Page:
Oleum Cubebarum. Cubebenol. - Essence de Cubebe.
Origin. The berry-like fruits of Piper Cubeba, L. (Cubeba officinalis, Miq., family Piperaceae), a climbing shrub, mostly enter commerce from Batavia and Singapore. This shrub is indigenous to the larger Sunda archipelago and is cultivated there as well as in Ceylon and other tropical islands.
As several investigations have shown1), commercial cubebs are frequently adulterated with similar fruits. Frequently also the fruits of closely related species are exported, and not infrequently, stems are admixed in considerable amounts. As a means of distinguishing false cubebs from the genuine ones, the sulphuric acid test is recommended. If to the crushed berry, contained in a porcelain dish, some concentrated sulphuric acid be added, the genuine berry shows a beautiful pink color, the false a yellowish-brown color. The difference is still better revealed by the amount of the ether extract obtained, genuine cubebs yielding 20 to 25 p. c, the false article but 15 p. c.
According to Holmes the following varieties yield genuine cubebs: Piper Cubeba var. Rinoe katoentjar and P. C. var. Rinoe tjaroeloek. To the spurious cubebs belong the poisonous var. Rinoe badak, which differs from the genuine by its mace-like odor, Piper ribesioides, Wall., P. crassipes, Korth., P. Lowong, Blume, P. venosum, C. DC. and P. mollissimum, Blume, also Tetran-thera citrata, Nees, Bridelia tomentosa and some Rhamnus-species. The fruits of Piper mollissimum are known in Java by the name of Koboe-cubebs. The berries of P. ribesioides have a somewhat pungent, those of P. crassipes a cajeput-like odor.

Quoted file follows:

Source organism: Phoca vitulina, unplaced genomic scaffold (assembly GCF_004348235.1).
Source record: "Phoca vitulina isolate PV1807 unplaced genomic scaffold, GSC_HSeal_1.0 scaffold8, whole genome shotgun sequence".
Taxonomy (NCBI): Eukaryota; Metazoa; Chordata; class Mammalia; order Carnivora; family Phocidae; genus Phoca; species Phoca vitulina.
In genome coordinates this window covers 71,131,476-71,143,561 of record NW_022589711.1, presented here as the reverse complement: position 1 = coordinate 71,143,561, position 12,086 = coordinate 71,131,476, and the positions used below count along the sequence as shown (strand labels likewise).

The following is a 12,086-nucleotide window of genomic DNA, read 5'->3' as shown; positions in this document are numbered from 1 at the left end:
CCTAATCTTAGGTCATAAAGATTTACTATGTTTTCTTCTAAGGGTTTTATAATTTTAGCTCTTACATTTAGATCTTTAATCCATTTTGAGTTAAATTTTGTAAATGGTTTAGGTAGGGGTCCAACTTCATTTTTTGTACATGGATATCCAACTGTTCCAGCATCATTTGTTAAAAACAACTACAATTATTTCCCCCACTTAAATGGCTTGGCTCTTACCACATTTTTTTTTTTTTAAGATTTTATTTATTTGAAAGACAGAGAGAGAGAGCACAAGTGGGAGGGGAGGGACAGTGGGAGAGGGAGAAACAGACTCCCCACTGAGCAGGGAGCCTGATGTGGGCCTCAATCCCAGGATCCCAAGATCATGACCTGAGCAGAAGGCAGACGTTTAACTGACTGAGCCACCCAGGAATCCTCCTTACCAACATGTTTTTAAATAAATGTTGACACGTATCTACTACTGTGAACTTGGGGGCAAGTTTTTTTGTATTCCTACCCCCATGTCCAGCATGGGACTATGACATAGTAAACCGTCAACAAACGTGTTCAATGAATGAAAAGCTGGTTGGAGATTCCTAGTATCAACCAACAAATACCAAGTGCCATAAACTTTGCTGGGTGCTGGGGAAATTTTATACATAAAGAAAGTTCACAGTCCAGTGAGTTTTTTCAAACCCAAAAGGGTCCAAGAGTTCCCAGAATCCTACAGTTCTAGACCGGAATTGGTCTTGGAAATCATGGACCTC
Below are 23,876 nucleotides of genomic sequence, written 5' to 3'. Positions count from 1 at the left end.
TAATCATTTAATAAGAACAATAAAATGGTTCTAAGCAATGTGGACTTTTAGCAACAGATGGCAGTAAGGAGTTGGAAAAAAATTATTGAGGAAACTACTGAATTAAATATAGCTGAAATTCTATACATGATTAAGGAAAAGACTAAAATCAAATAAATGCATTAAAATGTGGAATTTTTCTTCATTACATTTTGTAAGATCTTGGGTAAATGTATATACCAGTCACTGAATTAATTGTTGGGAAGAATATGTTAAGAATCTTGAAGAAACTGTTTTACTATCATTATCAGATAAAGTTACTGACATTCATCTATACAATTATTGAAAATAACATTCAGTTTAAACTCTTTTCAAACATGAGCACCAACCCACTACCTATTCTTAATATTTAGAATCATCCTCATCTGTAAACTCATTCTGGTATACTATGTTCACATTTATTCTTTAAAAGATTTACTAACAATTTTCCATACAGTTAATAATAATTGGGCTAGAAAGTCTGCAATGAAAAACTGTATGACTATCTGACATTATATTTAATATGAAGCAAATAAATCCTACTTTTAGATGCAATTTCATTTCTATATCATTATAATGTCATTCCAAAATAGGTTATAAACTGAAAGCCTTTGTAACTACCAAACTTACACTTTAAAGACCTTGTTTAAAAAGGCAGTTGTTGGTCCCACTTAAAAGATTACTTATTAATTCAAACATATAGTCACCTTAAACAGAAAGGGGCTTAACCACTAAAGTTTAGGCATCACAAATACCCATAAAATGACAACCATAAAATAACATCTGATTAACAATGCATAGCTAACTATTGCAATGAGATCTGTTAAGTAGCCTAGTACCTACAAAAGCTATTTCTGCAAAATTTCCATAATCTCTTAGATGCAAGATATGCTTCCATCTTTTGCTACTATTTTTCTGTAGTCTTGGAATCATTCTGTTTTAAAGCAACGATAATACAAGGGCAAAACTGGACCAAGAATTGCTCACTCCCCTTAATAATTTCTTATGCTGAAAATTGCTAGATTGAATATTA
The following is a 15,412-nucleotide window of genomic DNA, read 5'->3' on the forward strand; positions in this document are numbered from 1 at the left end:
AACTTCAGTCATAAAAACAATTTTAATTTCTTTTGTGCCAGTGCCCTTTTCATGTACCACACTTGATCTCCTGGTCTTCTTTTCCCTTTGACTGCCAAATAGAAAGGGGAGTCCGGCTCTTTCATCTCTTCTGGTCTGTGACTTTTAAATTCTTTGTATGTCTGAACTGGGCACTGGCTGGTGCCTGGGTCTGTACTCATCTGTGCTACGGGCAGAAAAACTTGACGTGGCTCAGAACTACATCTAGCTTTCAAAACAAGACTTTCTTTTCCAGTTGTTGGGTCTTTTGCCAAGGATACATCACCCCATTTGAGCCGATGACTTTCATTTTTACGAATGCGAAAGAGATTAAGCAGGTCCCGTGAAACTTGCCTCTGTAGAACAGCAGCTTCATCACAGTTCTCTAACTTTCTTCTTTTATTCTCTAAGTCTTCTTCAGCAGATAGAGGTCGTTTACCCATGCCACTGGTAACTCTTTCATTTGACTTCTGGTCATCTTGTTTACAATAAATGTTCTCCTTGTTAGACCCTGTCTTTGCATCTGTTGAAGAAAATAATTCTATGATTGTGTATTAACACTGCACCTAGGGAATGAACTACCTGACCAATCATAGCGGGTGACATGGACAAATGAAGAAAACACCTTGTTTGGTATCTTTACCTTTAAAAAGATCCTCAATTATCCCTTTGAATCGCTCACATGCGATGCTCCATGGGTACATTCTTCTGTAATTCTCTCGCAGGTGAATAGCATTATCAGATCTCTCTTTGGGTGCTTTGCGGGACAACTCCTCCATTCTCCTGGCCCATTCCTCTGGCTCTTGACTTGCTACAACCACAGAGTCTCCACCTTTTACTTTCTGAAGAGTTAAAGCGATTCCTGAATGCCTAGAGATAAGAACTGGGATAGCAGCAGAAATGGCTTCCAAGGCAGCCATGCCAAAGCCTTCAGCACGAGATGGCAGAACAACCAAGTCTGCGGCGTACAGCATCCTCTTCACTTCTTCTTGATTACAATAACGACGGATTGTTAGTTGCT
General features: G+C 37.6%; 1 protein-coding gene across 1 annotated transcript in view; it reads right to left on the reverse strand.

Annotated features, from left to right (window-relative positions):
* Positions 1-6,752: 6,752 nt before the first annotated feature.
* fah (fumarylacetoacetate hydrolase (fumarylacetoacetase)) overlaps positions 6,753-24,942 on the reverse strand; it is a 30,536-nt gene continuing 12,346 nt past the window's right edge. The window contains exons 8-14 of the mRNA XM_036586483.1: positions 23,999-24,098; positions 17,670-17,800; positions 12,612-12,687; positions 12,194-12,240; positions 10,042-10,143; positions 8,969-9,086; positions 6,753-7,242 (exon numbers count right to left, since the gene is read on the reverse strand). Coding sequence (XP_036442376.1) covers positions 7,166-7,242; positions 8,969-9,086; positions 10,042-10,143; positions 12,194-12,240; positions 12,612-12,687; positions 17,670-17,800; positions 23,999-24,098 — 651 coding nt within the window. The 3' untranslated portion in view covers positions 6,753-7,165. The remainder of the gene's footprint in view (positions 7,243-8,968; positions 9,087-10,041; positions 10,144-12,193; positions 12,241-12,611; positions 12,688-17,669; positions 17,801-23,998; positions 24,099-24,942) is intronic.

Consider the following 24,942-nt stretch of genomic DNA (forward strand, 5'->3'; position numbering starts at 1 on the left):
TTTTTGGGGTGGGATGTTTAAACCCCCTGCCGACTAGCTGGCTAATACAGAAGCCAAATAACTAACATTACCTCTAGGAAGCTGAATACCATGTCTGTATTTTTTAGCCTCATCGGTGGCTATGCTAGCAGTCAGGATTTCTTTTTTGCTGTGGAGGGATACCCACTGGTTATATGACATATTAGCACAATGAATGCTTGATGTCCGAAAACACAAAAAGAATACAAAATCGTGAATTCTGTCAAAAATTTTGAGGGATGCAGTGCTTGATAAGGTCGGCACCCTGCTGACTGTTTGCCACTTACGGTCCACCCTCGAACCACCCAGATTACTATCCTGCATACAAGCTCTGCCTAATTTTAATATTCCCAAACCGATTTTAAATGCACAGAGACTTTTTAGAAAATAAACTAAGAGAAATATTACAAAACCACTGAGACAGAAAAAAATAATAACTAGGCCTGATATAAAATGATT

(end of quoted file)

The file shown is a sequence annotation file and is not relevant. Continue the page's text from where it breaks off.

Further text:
Preparation. When distilled with water vapor, comminuted cubebs yield 10 to 18 p. c. of volatile oil. During the process of distillation ammonia is given off to a considerable extent, the cause of which phenomenon is as little known as it is in the case of ginger, pepper, pimento and other drugs.
1) C. E. Sage, Chemist and Druggist 67 (1905), 797. - J. C. Umney and H. V. Potter, ibidem 80 (1912), 331, 443. - Perfum. and Essent. Oil Record 3 (1912), 64. - ). Small, Pharmaceutical Journ. 88 (1912), 639. - E. M. Holmes, Perfum. and Essent. Oil Record 3 (1912), 125.